Waking Up At Night? Try These 5 Tips

Awaking from sleep once or twice a night is common for many people. So long as you can return to sleep quickly, you’ll still get a good night’s rest.

But if you find yourself having difficulty getting back to sleep or you are waking four to six times a night, you may want to talk with your health care provider.

You could have something called middle insomnia, in which you awaken around 1 to 4 a.m. each night and have trouble falling asleep again. Another term, sleep maintenance insomnia, refers to waking up several times a night and having trouble returning to sleep.

P-W-WMN02961-Tips-for-Sleep-smPossible reasons for waking up during your sleep cycle include:

  • Being stressed or anxious about something
  • Medical conditions such as narcolepsy (excessive daytime sleepiness), restless leg syndrome, or sleep apnea
  • Your digestive system disturbing your sleep with indigestion or feelings of being too hungry or too full
  • Alcohol and caffeine, which can impact your deepest sleep, especially if you consume either of these substances too close to bedtime
  • External stimuli, such as too much light in your bedroom, a glowing alarm clock or phone, and sudden noises such as a siren, a snoring partner, or loud neighbors
  • Being too hot or cold. To stay asleep, your body needs to maintain a temperature about a degree below the normal 98.6 degrees Fahrenheit.
  • A need to urinate at night, due to drinking fluids before bedtime, having an enlarged prostate, or a sensitive bladder. This isn’t uncommon, especially as you age. Sometimes getting up to use the bathroom can make returning to sleep difficult.
  • Changes in hormones from menopause or other causes
  • Fluctuating blood glucose levels from diabetes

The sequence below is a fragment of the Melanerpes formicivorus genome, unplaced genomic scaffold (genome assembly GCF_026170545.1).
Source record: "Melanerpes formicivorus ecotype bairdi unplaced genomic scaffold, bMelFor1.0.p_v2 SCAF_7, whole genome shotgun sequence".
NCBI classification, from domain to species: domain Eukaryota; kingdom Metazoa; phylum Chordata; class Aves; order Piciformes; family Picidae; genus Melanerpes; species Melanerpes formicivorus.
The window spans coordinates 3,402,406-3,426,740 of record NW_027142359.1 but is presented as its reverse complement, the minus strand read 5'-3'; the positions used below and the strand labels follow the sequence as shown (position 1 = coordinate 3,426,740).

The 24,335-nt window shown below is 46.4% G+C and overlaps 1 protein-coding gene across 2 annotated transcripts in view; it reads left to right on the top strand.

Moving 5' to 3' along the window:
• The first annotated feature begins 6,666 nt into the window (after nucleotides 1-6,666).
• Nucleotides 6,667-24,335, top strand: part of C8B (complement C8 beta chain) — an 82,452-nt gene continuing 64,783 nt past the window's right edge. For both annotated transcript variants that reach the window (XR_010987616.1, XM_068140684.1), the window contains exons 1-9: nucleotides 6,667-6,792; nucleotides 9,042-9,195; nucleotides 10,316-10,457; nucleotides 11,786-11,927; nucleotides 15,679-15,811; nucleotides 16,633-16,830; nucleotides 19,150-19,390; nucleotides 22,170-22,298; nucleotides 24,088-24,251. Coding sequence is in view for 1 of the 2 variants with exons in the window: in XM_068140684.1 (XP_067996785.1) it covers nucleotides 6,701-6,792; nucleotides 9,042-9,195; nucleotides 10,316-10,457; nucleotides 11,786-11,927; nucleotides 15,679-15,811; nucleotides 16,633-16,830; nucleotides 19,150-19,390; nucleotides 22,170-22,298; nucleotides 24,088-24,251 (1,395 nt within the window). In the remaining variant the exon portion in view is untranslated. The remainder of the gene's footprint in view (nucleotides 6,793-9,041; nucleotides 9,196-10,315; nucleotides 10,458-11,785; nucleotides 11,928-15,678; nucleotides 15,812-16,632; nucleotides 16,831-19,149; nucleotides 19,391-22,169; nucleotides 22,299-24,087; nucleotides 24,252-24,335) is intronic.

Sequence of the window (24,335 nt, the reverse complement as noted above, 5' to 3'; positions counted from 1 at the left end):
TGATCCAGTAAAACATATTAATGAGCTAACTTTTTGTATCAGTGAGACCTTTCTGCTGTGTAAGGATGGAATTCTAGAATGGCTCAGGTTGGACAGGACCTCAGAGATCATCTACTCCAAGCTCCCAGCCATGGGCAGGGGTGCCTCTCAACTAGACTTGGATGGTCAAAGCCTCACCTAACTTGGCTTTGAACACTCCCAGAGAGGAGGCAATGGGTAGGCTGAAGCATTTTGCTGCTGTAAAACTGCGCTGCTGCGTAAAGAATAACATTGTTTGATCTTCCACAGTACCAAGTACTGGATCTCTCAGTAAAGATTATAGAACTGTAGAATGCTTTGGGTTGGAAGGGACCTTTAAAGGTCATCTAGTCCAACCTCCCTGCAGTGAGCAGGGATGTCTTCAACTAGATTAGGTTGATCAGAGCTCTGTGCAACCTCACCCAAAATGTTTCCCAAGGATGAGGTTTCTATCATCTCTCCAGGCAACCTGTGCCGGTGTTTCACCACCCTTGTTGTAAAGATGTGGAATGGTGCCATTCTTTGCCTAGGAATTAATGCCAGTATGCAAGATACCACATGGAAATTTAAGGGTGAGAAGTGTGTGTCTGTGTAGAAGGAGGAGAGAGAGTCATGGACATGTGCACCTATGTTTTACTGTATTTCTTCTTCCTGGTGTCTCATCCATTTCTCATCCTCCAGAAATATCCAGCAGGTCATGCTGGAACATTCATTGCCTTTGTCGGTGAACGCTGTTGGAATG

If you find yourself having difficulty getting back to sleep or you are waking four to six times a night, you may want to talk with your health care provider.

5 Tips For Resting More Peacefully

Here are suggestions you can follow to get to sleep and stay asleep longer:

  • Calm your mind and slow down racing thoughts or worries with meditation or deep breathing exercises. As you are trying to get to sleep or get back to sleep, inhale into your belly for a count of three, hold your breath briefly, and then exhale slowly. Play a free guided meditation on YouTube or your smartphone. Try visualizing a peaceful place and stay with the feeling of tranquility it brings. Also try tensing and relaxing each muscle in your body. You may be asleep before you finish.
  • Create a relaxing setting by turning off the television, phones, and lights. Make your room dark and silent. Set your thermostat a little cooler than is comfortable in daytime hours to accommodate your body’s slight drop in temperature during sleep.
  • Follow a bedtime routine, going to bed around the same time each night. Before bedtime, you may want to unwind with a warm bath or shower, a cup of herbal tea, a book, some gentle stretches, or meditation.
  • Avoid caffeine and alcohol in the hours leading up to bedtime. Keep in mind that caffeine stays in your system for up to six hours, and alcohol consumed within two hours of sleep affects your deepest sleep, which is REM (rapid eye movement) sleep.
  • Get out of bed if you absolutely can’t get back to sleep after 20 minutes or so. Do something quiet and relaxing, with the lights dimmed, until you feel sleepy. Don’t rely on an electronic device, because the bright light is more likely to stimulate than relax your brain.

If these suggestions don’t work and you continue to have problems with waking in the night and struggling to go back to sleep, see your doctor to explore additional ideas and look for underlying medical conditions.

Small Steps: To help prevent snoring and sleep apnea:
Stop smoking, Lose weight, Try nasal strips